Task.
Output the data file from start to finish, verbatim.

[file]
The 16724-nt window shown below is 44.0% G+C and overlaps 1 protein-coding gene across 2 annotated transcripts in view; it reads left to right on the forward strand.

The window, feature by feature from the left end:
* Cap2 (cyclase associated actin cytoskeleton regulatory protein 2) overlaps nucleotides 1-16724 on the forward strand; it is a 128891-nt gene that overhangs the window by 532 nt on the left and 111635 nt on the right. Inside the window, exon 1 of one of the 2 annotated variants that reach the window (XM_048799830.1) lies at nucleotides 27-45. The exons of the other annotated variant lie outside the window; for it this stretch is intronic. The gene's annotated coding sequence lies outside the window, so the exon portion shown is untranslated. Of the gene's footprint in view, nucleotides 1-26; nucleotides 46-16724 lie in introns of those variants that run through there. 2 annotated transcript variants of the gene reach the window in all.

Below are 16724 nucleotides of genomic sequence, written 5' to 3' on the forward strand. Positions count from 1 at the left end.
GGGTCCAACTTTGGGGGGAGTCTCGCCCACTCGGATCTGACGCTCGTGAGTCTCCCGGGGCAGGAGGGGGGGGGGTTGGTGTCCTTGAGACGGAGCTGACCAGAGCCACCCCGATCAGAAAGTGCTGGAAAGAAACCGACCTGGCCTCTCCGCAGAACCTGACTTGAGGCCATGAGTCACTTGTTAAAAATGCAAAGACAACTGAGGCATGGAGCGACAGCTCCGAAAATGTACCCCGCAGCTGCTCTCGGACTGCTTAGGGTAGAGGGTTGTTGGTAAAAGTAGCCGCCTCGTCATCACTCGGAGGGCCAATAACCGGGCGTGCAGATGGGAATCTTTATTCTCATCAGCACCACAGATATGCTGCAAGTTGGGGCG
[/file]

The 16724-nt window shown below is 44.0% G+C and overlaps 1 protein-coding gene across 2 annotated transcripts in view; it reads left to right on the forward strand.

The window, feature by feature from the left end:
* Cap2 (cyclase associated actin cytoskeleton regulatory protein 2) overlaps nucleotides 1-16724 on the forward strand; it is a 128891-nt gene that overhangs the window by 532 nt on the left and 111635 nt on the right. Inside the window, exon 1 of one of the 2 annotated variants that reach the window (XM_048799830.1) lies at nucleotides 27-45. The exons of the other annotated variant lie outside the window; for it this stretch is intronic. The gene's annotated coding sequence lies outside the window, so the exon portion shown is untranslated. Of the gene's footprint in view, nucleotides 1-26; nucleotides 46-16724 lie in introns of those variants that run through there. 2 annotated transcript variants of the gene reach the window in all.

Below are 16724 nucleotides of genomic sequence, written 5' to 3' on the forward strand. Positions count from 1 at the left end.
GGGTCCAACTTTGGGGGGAGTCTCGCCCACTCGGATCTGACGCTCGTGAGTCTCCCGGGGCAGGAGGGGGGGGGGTTGGTGTCCTTGAGACGGAGCTGACCAGAGCCACCCCGATCAGAAAGTGCTGGAAAGAAACCGACCTGGCCTCTCCGCAGAACCTGACTTGAGGCCATGAGTCACTTGTTAAAAATGCAAAGACAACTGAGGCATGGAGCGACAGCTCCGAAAATGTACCCCGCAGCTGCTCTCGGACTGCTTAGGGTAGAGGGTTGTTGGTAAAAGTAGCCGCCTCGTCATCACTCGGAGGGCCAATAACCGGGCGTGCAGATGGGAATCTTTATTCTCATCAGCACCACAGATATGCTGCAAGTTGGGGCG